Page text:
Our policy, like that of many companies, is not to comment on future plans or work in progress. There are many good reasons that companies as big as Apple and as small as one-person shows adhere to such a policy. One reason is to keep attention focused on what is already available. Another is that keeping your mouth shut about work in progress is a way to implicitly under-promise and over-deliver. When a company says “We plan to ship X in the next three months” and it turns out to take six months, customers are naturally disappointed.

When you say what’s coming next, people naturally want to know when. And when you tell them how long you think it will take, you’re giving them a guess, but to the customer it feels like a promise. And at heart, we’re all optimists about how long our work will take. In short, talking about work in progress and future plans is often a recipe for disappointing your customers.

John Gruber, reminding us what we all instinctually know to be best but always, always struggle with. Sometimes it pays to feel like an asshole.
Banks say a safe mortgage is a maximum of 3 times the buyer’s annual income with a 20% downpayment. Landlords say a safe price is set by the rental market; annual rent should be at least 9% of the purchase price, or else the [purchase] price is just too high.
Interesting metrics! Suffice it to say, it’s a terrible time to buy an expensive house.
You yourself are gratified by some music, arrangements of noises, and again essentially nonsense. If I were to kick a bucket down the cellar stairs, and then say to you that the racket I had made was philosophically on a par with The Magic Flute, this would not be the beginning of a long and upsetting debate. An utterly satisfactory and complete response on your part would be, “I like what Mozart did, and I hate what the bucket did.”
Kurt Vonnegut to his brother Bernie, excerpted from Timequake.
The reason a [new] product deserves to exist is that it can do a job that needs doing and that few, if any others can also do it. This happens when the job is unstated and difficult to perceive. Put another way, the difficulty behind jobs-to-be-done based design is that jobs are never plainly evident. In contradiction to invention, where the problem being solved must be as clearly stated as its solution, value-creating innovation meets new and unarticulated needs. Even when created, the value is more subtly perceived, often only after prolonged use.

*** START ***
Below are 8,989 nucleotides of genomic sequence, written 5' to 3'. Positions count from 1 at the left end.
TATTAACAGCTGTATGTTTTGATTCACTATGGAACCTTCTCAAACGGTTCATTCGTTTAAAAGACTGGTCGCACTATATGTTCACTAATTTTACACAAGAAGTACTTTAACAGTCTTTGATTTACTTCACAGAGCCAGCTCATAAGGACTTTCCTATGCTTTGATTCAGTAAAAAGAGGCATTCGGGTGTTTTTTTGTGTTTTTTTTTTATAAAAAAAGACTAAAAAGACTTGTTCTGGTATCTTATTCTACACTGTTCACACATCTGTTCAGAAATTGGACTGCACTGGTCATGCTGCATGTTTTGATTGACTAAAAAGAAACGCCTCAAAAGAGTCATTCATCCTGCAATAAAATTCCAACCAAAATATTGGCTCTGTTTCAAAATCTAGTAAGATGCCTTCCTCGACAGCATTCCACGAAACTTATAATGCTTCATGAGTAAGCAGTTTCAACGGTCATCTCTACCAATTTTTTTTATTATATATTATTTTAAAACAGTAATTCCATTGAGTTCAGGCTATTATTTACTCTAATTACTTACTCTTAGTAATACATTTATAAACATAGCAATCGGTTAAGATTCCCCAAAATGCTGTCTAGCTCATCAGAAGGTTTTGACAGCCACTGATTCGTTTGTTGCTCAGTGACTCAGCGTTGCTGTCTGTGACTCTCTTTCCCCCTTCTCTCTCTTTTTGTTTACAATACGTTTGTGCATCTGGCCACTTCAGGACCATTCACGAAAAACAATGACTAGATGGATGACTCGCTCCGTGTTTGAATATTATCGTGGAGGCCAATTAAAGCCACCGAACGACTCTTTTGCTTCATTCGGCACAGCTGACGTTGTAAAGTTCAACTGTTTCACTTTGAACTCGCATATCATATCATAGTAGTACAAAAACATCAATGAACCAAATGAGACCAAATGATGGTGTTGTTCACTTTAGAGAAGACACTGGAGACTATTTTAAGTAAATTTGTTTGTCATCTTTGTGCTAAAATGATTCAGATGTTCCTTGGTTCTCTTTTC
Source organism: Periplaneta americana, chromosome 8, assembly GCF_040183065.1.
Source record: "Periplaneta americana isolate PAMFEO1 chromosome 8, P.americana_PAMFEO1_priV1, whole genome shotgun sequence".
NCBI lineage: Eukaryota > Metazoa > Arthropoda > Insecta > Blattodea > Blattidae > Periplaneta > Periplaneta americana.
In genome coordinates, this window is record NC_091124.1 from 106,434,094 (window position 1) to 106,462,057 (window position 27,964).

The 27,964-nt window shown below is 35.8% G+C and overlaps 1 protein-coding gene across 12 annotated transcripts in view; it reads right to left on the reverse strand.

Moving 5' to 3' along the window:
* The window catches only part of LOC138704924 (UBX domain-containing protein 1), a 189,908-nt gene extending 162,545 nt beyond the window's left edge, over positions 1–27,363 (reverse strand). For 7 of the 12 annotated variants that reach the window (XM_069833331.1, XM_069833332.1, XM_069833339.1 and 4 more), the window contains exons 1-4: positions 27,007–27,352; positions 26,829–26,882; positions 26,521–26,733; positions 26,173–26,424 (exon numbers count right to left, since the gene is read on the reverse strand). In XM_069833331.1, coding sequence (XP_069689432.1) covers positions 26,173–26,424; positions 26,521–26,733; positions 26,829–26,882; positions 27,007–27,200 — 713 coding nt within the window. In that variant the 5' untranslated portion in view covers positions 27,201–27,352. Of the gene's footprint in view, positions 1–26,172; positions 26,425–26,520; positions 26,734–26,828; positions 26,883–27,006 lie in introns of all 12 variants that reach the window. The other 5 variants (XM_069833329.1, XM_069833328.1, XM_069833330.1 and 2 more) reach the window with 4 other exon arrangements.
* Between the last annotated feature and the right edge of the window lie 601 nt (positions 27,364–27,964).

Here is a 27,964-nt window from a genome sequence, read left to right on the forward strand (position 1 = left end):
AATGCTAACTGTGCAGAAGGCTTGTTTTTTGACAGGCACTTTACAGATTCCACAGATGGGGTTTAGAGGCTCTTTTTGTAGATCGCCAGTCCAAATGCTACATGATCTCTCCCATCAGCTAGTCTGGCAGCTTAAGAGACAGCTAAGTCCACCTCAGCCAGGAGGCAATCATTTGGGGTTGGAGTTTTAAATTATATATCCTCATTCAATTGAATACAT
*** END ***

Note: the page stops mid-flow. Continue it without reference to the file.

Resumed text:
I might as well just link to every Asymco article ever.

The Internet [eg: Google, Facebook] runs on the arbitrage between a consumer service market where everybody consumes but nobody pays and a separate data market where nobody consumes and everybody pays.

The complexity of services means that they are usually found in more advanced so-called service economies and rare in less developed so-called goods economies.

Economists have observed this process and even have a name for it: servitization: The process whereby almost all sufficiently advanced products are indistinguishable from services.

Asymco, looking at the iPhone as a service instead of a product.

Branding doesn’t start with the logo. It is not primarily a visual discipline. Your brand is what you stand for. Branding is more about content than shape. It is who you are, not how you look. The shape should represent your inside, your content. Your brand architecture is your information architecture.

The hard part is defining what your brand is and what it aims to become. Your brand strategy follows your brand ambition, and your visual identity mirrors your overall brand ambition. Identity is not just how you look, it is what you say, what you do, what you are.

A company is defined as the sum of three values: Resources, processes and priorities (RPP). Everything of value can be classified into these three categories.

When one company buys another it’s the equivalent of one set of RPPs trying to engulf or swallow another set of RPPs. The simplest (naïve) interpretation is that an acquisition is the purchase of Resources in terms of customers, sales, profits, etc. It might be of assets like employees, intellectual properties, brand etc. I say this is naïve because Resources are the easiest to value because they can be measured and valuing only what can be measured while ignoring what can’t be measured is deeply mis-pricing.

The newest Asymco post is full of business-savvy goodness!